The Telegraph
Wednesday , April 23 , 2014
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Abandoned baby saved by morning walker

Curled up on a neo-natal warmer in his blue comforter, he was a picture of somnolence on Tuesday afternoon. And oh-so-cute.

Just the morning before, a crow had been trying to nibble at him as he lay on a footpath, inside a plastic bag with his crudely cut umbilical cord still hanging.

Satyajit Chakraborty, 48, was on his usual morning walk through Sukanta Setu in Jadavpur around 5.30am when he spotted the pale-yellow packet that had the crow excited. He would have passed it by as a piece of carelessly thrown garbage had he not heard what resembled a child’s cry.

Chakraborty stopped in his tracks and turned a few steps back in the direction of a lamp post under which the packet was lying. He shooed the crow away and looked inside the packet to find a crying newborn covered in mud and blood.

The Garfa resident, who had barely covered half the 2km he usually walks from home every morning, panicked but recovered his composure quickly to make some calls.

“I was carrying enough money to admit the baby to a good hospital but I needed some assistance. So I called two women who I know stay in a nearby slum and another acquaintance of mine,” recounted Chakraborty, a supplier of construction materials.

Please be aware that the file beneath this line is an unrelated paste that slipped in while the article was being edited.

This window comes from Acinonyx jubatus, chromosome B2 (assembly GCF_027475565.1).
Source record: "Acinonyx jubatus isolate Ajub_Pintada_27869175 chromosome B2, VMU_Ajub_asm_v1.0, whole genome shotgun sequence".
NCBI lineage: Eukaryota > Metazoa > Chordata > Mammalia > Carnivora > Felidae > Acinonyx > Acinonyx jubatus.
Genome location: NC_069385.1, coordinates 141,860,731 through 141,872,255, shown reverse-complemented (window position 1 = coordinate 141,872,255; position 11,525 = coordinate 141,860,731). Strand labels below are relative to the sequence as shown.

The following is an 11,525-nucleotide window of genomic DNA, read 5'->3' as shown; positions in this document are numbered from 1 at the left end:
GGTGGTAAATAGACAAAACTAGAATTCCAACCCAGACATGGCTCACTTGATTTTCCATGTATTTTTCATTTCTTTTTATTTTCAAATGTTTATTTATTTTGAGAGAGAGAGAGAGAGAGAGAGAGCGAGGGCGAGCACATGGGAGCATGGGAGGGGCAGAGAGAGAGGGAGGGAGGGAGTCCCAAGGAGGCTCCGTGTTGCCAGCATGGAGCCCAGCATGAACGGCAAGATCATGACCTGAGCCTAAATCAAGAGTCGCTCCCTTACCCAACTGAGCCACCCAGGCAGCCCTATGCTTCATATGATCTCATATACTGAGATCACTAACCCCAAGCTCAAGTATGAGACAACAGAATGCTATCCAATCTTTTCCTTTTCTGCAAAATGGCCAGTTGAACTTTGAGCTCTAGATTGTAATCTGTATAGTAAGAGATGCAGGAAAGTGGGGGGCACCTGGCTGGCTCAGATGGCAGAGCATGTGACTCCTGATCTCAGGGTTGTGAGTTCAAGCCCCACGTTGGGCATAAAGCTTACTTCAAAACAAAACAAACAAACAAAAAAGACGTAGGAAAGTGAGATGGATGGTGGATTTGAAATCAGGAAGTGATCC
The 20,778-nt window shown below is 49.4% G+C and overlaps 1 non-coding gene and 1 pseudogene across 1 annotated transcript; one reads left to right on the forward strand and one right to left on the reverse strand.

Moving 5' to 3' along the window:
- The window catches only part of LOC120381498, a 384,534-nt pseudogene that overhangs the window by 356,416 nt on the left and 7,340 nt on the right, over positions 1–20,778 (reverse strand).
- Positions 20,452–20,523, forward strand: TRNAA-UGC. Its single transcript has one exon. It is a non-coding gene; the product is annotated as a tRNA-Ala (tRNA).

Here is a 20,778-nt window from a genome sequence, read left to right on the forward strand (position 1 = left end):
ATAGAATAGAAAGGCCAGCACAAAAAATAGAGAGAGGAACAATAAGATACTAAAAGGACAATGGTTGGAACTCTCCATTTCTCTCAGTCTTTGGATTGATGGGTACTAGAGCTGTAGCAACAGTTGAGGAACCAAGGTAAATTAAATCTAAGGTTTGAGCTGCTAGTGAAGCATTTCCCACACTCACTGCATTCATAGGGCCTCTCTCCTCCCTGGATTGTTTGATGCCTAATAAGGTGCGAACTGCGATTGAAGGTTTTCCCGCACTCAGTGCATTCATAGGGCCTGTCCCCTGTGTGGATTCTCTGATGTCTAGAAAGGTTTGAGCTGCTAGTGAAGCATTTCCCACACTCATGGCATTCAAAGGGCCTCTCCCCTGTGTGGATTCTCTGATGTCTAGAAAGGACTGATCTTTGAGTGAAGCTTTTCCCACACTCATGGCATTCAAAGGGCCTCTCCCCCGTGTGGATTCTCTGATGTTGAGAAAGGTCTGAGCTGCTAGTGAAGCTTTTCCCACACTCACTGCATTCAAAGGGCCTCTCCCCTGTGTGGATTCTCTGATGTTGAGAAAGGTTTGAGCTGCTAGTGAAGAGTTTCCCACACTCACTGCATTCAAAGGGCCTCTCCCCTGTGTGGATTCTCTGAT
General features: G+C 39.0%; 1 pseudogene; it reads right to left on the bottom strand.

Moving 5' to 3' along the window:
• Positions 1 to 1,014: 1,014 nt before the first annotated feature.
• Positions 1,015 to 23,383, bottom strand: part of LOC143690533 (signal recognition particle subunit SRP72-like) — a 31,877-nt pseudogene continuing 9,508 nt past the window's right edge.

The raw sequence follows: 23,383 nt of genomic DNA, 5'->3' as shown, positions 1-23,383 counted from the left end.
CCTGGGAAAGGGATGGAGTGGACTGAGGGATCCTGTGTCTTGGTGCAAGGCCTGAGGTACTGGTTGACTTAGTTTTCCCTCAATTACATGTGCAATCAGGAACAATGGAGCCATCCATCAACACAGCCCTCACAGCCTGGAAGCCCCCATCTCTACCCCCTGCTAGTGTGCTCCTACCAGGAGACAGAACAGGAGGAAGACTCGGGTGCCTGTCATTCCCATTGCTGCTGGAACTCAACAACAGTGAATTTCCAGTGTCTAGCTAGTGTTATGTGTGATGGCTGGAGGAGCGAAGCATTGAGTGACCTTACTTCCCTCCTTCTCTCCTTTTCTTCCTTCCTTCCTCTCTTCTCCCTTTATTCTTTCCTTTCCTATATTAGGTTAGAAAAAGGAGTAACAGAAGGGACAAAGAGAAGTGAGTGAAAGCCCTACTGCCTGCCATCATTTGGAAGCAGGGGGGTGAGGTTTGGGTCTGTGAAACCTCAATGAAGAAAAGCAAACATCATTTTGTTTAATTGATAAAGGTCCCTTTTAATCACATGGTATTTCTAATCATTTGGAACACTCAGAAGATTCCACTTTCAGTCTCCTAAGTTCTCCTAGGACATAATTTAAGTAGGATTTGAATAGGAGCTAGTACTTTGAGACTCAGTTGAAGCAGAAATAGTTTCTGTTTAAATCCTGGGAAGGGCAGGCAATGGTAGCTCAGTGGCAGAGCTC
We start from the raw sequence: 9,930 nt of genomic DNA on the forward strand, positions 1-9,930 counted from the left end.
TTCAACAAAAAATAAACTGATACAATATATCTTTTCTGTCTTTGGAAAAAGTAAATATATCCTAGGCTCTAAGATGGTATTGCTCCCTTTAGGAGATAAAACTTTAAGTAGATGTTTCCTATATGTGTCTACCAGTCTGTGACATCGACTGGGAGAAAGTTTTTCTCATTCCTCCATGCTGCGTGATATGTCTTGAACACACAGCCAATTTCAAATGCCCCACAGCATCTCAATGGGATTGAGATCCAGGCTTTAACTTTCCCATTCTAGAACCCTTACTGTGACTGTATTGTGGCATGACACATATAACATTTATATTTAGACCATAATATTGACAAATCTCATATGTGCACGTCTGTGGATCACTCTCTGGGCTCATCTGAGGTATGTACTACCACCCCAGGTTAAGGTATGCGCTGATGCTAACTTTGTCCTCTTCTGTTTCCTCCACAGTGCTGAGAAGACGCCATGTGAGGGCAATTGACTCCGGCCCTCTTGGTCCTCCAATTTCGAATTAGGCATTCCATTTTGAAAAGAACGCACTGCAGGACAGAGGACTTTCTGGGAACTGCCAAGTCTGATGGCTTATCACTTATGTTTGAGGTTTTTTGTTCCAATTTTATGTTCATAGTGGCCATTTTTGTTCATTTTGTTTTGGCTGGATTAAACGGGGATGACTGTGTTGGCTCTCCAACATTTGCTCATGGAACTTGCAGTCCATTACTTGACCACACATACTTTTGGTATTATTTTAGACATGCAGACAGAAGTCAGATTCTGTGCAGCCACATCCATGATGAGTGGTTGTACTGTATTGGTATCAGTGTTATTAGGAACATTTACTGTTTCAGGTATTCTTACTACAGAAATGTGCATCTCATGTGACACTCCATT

The women advised him to move the baby to a state-run hospital in the vicinity, fearing the police would otherwise harass them. “But I wasn’t sure whether a government hospital would have the facilities to save the baby. He seemed to be in a critical condition,” Chakraborty said.

He took the newborn to AMRI Mukundapur. “The baby was cold when they brought him here. Lack of oxygen supply to the brain was the immediate threat,” said Srabani Samanta, consultant neonatologist at AMRI Mukundapur.

Doctors at the hospital estimated that the baby, weighing around 2kg, had been born premature at 32 weeks. Worse, it had probably been lying unattended for several hours in the open, triggering hypothermia, a condition in which the body’s core temperature drops below that required for normal metabolism.

The newborn’s body temperature had been 89.6 degrees Fahrenheit when brought in. His blood sugar was also lower than normal, sources said.

By Tuesday afternoon, he was doing better with oxygen support and a night’s stay in the controlled temperature of a neo-natal warmer. “He is on antibiotics to prevent infections and is able to have oral nutrition after a day of intravenous feed,” a doctor said.

Chakraborty, who had feared the newborn wouldn’t survive the night, visited the hospital on Tuesday to enquire about his condition.

“I did my duty as a citizen. It didn’t matter to me whose baby was lying on that footpath. Saving a life was the priority,” he said.

While Chakraborty had been willing to pay for the treatment, AMRI Mukundapur didn’t charge anything to admit the newborn.

Officials of the women, child development and social welfare department said the police would approach a magistrate to send the baby to a government-run home after he is discharged from hospital.

“The baby’s condition is now stable. Once he recovers completely, we will hand him over to the police,” Rupak Barua, group CEO of AMRI Hospitals, said.

The baby could be put up for adoption later.

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